The years long import Wars appear to be at an end, but the global car community isn't out of the woods yet.

The agreed upon peace talks between the US, Britain, and Japan begin as scheduled. Japan's representative Smokey Nagata unfortunately was arrested due to his decision to travel to the event by turnpike in his famous V12 Supra at 200mph in protest of us import laws. The president has already agreed to commute his sentence, but the Japanese royal family has sent signals that this may not be sufficient to bring them back to the table, as they suffered heavier losses than anyone during the 90s import embargoes set by the US.

As a show of good faith, Prince William - Representing Britain of course - traveled to the talks via traditional air transport channels, forgoing the use of the family private jet. It is widely hoped by everyone in his camp that this will make the Obama administration more likely to legalize the import of the TVR Sagaris to the US. It appears though, that it will not be that easy.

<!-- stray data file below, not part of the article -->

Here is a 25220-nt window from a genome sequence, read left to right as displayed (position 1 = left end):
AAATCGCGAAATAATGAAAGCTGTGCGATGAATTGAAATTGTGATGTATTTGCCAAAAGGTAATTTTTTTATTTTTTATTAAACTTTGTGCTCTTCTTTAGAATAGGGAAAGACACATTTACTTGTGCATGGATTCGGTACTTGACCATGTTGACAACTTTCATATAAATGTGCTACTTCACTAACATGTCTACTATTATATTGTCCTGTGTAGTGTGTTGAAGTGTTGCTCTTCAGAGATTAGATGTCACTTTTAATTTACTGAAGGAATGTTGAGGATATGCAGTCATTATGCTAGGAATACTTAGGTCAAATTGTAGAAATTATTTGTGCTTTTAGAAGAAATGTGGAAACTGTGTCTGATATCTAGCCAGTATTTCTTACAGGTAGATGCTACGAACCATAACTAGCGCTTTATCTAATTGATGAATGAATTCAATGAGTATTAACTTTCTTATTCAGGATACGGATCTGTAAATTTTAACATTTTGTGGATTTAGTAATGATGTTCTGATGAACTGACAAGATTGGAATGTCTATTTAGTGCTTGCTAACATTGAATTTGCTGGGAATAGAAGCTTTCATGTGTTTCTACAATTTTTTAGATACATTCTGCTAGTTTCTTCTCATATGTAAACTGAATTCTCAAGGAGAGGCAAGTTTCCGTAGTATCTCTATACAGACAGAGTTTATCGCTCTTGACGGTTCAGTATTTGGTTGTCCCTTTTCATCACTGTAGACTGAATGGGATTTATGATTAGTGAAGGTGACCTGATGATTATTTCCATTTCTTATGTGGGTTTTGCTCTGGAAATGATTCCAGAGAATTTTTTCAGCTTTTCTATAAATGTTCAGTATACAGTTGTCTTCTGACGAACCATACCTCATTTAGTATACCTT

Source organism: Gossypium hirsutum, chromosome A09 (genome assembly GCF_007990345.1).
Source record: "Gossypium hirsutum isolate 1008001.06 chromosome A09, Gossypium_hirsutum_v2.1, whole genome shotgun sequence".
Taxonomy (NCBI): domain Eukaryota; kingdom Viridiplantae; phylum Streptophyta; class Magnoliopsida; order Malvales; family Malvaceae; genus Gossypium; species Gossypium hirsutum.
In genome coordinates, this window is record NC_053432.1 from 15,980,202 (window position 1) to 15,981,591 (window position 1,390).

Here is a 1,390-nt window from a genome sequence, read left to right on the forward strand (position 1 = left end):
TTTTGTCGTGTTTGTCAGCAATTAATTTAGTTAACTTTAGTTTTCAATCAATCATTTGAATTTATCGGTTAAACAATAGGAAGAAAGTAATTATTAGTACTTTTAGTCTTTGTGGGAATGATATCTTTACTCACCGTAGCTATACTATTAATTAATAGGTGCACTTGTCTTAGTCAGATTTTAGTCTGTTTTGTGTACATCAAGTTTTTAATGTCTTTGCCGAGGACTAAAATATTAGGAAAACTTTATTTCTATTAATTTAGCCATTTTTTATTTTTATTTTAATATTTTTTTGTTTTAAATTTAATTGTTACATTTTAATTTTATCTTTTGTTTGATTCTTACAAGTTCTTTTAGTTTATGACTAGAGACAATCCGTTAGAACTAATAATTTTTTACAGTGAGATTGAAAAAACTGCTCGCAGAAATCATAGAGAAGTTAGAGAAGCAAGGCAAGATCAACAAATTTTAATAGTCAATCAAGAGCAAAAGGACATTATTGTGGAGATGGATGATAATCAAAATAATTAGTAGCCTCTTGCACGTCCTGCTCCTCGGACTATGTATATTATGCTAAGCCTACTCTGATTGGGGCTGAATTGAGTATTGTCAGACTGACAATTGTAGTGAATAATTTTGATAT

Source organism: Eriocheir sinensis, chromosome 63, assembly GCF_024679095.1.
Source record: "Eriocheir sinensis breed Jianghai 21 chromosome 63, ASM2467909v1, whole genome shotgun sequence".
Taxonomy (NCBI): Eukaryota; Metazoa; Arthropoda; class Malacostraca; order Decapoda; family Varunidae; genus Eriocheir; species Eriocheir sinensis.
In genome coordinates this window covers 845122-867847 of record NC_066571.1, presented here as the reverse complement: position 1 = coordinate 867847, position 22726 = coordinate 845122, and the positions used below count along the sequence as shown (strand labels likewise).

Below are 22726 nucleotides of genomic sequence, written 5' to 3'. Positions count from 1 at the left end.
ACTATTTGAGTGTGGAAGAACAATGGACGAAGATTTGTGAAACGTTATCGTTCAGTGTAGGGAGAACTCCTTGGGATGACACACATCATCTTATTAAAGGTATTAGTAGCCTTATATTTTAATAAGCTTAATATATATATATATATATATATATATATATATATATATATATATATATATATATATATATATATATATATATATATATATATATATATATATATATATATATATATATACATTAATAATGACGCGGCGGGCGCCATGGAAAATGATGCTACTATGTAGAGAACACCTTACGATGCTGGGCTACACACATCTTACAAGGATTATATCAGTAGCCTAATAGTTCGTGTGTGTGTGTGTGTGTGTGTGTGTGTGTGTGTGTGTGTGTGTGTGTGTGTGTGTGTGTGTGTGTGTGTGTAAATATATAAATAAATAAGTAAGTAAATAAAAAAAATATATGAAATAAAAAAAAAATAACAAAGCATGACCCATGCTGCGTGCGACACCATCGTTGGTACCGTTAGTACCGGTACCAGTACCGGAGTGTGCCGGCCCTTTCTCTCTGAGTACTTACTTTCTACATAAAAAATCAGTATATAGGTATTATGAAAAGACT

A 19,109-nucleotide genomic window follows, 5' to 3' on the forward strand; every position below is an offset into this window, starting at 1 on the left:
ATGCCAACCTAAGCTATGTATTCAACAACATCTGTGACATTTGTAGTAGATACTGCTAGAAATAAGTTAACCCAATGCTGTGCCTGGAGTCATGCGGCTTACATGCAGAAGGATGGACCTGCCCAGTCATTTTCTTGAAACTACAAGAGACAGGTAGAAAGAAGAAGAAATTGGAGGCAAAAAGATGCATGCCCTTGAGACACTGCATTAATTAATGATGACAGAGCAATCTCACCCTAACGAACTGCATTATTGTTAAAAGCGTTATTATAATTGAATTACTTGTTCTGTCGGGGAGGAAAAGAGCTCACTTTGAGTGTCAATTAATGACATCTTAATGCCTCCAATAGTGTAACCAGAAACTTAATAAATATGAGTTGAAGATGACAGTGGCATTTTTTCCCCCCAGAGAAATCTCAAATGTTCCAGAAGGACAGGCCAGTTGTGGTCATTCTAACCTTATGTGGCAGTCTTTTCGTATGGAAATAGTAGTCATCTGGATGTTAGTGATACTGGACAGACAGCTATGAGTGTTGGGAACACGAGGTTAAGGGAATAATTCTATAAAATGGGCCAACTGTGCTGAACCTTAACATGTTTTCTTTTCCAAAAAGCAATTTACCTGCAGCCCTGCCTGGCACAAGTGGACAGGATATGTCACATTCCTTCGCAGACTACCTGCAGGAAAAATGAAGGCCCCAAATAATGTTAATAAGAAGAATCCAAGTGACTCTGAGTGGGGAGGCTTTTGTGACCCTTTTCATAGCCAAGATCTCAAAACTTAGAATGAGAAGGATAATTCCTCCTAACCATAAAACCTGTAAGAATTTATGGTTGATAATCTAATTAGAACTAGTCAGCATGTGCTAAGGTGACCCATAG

"So after hearing that loudmouth on Top Gear take a dump on everything the US stands for, we're supposed to just open our borders again?" Asked the US secretary of transportation days ahead of the talks. "To a British car, no less? You're kidding, right?" The administration has somewhat dismissed the comments as 'of the cuff', but it's likely that Clarkson will remain a sticking point during negotiations.

The royals have been working to mitigate the Clarkson issue. Years before, the Top Gear team were given free Visas for their expedition across the US. Even though Chrysler refused to sponsor the event with the use of a review car, the event was seen as a positive step forward, but a lot of people felt that Clarkson's subsequent roasting of the C6Z06 erased a lot of goodwill. He has recently changed his hard-line against American cars with the C7, stating it to be "excellent". This displeased British fans of the abrasive car critic, who alledge him to be on the take with the royal family. Clarkson has declined to comment for this article. Even if the talks go smoothly, it is widely believed that we are still decades away from an end to the import Wars, and decades more will need to pass before the legislation spawned by that era is repealed.